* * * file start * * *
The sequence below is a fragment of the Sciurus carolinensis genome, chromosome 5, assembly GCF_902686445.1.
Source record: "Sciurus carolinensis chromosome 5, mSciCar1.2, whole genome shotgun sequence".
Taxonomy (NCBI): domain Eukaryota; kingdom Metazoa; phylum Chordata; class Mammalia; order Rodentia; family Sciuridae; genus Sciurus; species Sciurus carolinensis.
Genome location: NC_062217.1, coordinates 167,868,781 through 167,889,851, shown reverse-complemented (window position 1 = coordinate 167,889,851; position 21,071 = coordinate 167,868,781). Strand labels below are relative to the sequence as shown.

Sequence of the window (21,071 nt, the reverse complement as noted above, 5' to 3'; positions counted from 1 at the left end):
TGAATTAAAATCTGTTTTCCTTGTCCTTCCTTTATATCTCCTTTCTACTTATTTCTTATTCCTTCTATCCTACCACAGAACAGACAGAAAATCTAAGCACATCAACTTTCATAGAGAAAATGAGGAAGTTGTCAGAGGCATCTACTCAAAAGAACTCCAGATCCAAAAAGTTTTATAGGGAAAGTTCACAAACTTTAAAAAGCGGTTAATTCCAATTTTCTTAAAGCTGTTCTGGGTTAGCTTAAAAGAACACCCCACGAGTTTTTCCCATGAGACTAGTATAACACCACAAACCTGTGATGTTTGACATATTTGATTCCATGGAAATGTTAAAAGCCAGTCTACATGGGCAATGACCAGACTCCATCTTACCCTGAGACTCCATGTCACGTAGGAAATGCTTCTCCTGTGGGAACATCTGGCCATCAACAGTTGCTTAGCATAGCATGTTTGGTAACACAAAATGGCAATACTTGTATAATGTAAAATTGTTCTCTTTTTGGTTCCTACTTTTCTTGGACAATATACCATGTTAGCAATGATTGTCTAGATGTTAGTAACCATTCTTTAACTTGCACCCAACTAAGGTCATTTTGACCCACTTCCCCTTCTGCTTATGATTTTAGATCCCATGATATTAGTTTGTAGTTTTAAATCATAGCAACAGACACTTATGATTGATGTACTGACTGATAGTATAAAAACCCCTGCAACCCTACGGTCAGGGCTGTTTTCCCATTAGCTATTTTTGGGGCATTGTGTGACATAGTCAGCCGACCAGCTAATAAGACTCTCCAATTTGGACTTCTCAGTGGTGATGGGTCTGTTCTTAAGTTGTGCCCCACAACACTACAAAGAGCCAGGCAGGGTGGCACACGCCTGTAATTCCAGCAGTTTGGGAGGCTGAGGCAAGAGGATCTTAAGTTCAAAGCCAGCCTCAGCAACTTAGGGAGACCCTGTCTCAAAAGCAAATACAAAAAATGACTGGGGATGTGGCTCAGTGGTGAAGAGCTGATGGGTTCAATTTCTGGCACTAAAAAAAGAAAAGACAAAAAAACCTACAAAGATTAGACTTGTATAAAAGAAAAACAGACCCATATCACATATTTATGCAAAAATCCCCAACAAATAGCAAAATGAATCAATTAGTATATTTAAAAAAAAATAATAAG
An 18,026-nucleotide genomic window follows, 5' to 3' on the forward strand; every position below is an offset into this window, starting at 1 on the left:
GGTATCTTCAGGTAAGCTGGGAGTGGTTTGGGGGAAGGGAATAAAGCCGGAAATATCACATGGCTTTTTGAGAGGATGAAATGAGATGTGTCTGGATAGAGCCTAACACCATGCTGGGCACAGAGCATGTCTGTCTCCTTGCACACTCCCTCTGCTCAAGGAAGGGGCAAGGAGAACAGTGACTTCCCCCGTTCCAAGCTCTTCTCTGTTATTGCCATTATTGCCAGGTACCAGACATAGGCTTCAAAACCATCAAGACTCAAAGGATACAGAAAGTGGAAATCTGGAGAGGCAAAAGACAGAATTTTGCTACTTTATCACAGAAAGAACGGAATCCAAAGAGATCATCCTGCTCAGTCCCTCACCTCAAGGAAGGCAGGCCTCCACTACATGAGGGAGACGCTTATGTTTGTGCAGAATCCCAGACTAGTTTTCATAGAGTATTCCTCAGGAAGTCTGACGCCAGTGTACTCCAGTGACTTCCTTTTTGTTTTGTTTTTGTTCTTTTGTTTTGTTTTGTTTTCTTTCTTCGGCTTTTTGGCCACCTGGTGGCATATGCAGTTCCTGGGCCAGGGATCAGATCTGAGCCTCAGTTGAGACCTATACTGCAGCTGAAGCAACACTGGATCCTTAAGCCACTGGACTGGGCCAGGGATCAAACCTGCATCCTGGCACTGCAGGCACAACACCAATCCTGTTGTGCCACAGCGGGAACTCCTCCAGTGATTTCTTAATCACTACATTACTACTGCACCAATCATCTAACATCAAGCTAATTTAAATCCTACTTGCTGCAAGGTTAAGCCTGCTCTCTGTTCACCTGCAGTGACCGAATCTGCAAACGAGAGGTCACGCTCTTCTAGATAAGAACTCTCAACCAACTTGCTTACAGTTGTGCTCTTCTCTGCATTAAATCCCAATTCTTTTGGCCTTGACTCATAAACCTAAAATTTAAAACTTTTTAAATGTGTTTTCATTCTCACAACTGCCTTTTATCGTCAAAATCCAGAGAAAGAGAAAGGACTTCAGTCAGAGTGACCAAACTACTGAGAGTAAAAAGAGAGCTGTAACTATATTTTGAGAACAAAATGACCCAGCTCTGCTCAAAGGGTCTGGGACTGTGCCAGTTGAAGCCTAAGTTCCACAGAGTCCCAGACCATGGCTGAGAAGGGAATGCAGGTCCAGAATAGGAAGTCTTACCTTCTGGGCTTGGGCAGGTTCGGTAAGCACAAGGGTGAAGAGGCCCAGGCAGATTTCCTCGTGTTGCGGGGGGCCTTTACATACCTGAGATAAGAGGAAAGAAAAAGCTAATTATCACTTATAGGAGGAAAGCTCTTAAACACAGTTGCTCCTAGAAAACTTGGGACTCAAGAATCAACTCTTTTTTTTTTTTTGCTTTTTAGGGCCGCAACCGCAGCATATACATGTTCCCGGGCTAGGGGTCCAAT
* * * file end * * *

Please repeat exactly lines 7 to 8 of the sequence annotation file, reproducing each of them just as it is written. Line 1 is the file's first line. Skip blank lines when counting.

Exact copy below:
An 18,026-nucleotide genomic window follows, 5' to 3' on the forward strand; every position below is an offset into this window, starting at 1 on the left:
GGTATCTTCAGGTAAGCTGGGAGTGGTTTGGGGGAAGGGAATAAAGCCGGAAATATCACATGGCTTTTTGAGAGGATGAAATGAGATGTGTCTGGATAGAGCCTAACACCATGCTGGGCACAGAGCATGTCTGTCTCCTTGCACACTCCCTCTGCTCAAGGAAGGGGCAAGGAGAACAGTGACTTCCCCCGTTCCAAGCTCTTCTCTGTTATTGCCATTATTGCCAGGTACCAGACATAGGCTTCAAAACCATCAAGACTCAAAGGATACAGAAAGTGGAAATCTGGAGAGGCAAAAGACAGAATTTTGCTACTTTATCACAGAAAGAACGGAATCCAAAGAGATCATCCTGCTCAGTCCCTCACCTCAAGGAAGGCAGGCCTCCACTACATGAGGGAGACGCTTATGTTTGTGCAGAATCCCAGACTAGTTTTCATAGAGTATTCCTCAGGAAGTCTGACGCCAGTGTACTCCAGTGACTTCCTTTTTGTTTTGTTTTTGTTCTTTTGTTTTGTTTTGTTTTCTTTCTTCGGCTTTTTGGCCACCTGGTGGCATATGCAGTTCCTGGGCCAGGGATCAGATCTGAGCCTCAGTTGAGACCTATACTGCAGCTGAAGCAACACTGGATCCTTAAGCCACTGGACTGGGCCAGGGATCAAACCTGCATCCTGGCACTGCAGGCACAACACCAATCCTGTTGTGCCACAGCGGGAACTCCTCCAGTGATTTCTTAATCACTACATTACTACTGCACCAATCATCTAACATCAAGCTAATTTAAATCCTACTTGCTGCAAGGTTAAGCCTGCTCTCTGTTCACCTGCAGTGACCGAATCTGCAAACGAGAGGTCACGCTCTTCTAGATAAGAACTCTCAACCAACTTGCTTACAGTTGTGCTCTTCTCTGCATTAAATCCCAATTCTTTTGGCCTTGACTCATAAACCTAAAATTTAAAACTTTTTAAATGTGTTTTCATTCTCACAACTGCCTTTTATCGTCAAAATCCAGAGAAAGAGAAAGGACTTCAGTCAGAGTGACCAAACTACTGAGAGTAAAAAGAGAGCTGTAACTATATTTTGAGAACAAAATGACCCAGCTCTGCTCAAAGGGTCTGGGACTGTGCCAGTTGAAGCCTAAGTTCCACAGAGTCCCAGACCATGGCTGAGAAGGGAATGCAGGTCCAGAATAGGAAGTCTTACCTTCTGGGCTTGGGCAGGTTCGGTAAGCACAAGGGTGAAGAGGCCCAGGCAGATTTCCTCGTGTTGCGGGGGGCCTTTACATACCTGAGATAAGAGGAAAGAAAAAGCTAATTATCACTTATAGGAGGAAAGCTCTTAAACACAGTTGCTCCTAGAAAACTTGGGACTCAAGAATCAACTCTTTTTTTTTTTTTGCTTTTTAGGGCCGCAACCGCAGCATATACATGTTCCCGGGCTAGGGGTCCAAT